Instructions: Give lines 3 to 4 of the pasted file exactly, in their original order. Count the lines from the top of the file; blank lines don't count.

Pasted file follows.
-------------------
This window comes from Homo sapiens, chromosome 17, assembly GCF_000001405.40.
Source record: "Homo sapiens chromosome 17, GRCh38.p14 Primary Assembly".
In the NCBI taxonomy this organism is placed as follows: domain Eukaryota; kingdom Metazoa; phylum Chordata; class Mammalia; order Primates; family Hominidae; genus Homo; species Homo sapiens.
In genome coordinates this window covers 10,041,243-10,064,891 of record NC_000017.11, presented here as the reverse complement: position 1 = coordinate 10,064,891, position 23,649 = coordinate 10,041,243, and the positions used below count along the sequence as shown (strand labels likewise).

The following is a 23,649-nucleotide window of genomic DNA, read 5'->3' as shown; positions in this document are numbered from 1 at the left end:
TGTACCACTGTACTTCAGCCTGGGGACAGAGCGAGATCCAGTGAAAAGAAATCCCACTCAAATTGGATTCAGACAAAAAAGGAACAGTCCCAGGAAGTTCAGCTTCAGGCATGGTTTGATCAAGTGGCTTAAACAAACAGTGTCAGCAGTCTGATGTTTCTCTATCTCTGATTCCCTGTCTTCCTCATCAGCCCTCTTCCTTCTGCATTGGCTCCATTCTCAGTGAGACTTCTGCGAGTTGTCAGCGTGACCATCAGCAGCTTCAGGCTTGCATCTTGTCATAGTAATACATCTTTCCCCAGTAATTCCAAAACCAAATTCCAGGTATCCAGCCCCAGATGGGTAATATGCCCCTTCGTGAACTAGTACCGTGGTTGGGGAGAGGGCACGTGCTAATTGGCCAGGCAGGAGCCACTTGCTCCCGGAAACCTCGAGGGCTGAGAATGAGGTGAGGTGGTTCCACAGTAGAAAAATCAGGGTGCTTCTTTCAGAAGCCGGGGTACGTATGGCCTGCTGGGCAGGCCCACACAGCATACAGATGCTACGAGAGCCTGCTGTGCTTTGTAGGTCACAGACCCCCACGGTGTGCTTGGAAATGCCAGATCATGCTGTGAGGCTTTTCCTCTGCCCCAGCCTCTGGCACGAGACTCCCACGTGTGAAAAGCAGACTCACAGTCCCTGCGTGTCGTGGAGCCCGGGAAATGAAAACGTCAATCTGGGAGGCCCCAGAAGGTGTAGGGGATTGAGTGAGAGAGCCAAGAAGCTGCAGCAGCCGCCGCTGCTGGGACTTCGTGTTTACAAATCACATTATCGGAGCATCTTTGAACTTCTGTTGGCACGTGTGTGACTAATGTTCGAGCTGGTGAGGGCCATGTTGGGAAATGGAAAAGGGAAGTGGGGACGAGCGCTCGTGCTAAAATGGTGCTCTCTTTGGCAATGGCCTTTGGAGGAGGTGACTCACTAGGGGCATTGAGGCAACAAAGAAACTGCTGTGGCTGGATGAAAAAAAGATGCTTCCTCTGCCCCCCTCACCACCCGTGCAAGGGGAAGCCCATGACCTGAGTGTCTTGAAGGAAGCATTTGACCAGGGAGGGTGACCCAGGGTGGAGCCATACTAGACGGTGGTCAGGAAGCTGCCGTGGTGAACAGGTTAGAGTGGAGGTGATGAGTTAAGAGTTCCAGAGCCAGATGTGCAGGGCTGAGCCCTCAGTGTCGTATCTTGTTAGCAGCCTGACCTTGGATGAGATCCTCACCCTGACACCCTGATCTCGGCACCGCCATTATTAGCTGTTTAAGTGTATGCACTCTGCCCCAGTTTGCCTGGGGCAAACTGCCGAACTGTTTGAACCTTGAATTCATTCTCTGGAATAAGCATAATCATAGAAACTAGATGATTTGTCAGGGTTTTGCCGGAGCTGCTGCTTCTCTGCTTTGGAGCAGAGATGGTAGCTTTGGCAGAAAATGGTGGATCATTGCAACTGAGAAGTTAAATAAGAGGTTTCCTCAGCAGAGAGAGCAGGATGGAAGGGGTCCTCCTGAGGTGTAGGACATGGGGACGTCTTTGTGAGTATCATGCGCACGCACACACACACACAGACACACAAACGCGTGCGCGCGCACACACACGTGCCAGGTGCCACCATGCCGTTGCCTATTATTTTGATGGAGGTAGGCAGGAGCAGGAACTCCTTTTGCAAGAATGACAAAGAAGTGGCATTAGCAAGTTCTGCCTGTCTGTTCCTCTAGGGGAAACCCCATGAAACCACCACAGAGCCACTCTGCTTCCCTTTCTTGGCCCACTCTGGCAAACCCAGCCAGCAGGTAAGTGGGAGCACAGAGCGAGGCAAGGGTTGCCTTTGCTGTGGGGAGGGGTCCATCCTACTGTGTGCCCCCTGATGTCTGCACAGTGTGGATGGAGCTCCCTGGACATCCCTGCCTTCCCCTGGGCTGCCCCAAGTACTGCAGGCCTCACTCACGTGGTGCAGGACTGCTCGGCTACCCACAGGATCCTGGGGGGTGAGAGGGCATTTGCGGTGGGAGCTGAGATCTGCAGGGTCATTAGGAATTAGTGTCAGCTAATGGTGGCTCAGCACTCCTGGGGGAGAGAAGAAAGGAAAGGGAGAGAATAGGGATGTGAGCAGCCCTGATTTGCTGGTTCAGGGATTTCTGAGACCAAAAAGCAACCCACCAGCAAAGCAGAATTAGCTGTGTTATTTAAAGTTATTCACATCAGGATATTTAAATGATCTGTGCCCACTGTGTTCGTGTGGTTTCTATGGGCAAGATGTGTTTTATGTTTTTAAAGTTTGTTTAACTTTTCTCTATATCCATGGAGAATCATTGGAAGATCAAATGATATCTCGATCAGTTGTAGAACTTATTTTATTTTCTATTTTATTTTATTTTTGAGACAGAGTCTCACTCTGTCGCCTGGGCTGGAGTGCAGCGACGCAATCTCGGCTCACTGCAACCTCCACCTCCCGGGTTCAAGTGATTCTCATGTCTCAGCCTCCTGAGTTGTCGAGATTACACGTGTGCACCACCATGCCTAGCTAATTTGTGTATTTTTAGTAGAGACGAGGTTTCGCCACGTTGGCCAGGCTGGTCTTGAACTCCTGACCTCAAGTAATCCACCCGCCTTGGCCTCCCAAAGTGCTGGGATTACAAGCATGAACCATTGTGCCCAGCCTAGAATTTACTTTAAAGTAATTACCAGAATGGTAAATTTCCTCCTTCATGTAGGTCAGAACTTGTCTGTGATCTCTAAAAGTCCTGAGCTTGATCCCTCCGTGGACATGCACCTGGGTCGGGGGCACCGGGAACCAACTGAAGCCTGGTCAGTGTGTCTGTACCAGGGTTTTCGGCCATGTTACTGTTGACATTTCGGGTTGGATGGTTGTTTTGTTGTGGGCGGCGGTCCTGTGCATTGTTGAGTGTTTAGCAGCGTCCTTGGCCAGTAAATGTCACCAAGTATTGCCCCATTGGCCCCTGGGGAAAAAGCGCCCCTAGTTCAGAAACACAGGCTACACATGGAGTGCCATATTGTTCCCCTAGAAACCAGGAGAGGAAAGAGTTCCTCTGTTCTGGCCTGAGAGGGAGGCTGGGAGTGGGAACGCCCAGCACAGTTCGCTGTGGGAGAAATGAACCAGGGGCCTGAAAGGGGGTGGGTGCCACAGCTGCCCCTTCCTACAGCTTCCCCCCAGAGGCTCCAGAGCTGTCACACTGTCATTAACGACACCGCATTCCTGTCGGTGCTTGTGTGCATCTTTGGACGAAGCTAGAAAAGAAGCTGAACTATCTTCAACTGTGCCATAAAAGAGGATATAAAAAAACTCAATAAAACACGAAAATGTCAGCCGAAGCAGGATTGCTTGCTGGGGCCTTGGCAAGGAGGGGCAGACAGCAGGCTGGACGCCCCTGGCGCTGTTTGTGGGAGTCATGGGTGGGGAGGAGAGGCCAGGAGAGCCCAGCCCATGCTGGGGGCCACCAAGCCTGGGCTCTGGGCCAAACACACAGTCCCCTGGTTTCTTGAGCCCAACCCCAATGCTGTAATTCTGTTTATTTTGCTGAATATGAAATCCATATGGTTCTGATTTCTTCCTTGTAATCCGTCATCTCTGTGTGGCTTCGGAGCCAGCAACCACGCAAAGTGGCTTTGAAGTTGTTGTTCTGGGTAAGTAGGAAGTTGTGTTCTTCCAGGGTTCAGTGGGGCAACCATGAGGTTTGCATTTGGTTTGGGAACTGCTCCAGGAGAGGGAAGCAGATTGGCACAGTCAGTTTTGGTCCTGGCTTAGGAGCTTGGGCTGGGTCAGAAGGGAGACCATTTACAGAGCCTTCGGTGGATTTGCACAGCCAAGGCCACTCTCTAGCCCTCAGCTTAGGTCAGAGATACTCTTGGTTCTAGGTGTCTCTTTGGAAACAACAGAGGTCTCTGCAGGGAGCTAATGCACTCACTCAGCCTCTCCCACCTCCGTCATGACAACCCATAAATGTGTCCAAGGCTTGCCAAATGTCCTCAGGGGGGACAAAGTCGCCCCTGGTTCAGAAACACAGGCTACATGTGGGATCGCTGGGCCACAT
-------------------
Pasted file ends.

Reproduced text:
In the NCBI taxonomy this organism is placed as follows: domain Eukaryota; kingdom Metazoa; phylum Chordata; class Mammalia; order Primates; family Hominidae; genus Homo; species Homo sapiens.
In genome coordinates this window covers 10,041,243-10,064,891 of record NC_000017.11, presented here as the reverse complement: position 1 = coordinate 10,064,891, position 23,649 = coordinate 10,041,243, and the positions used below count along the sequence as shown (strand labels likewise).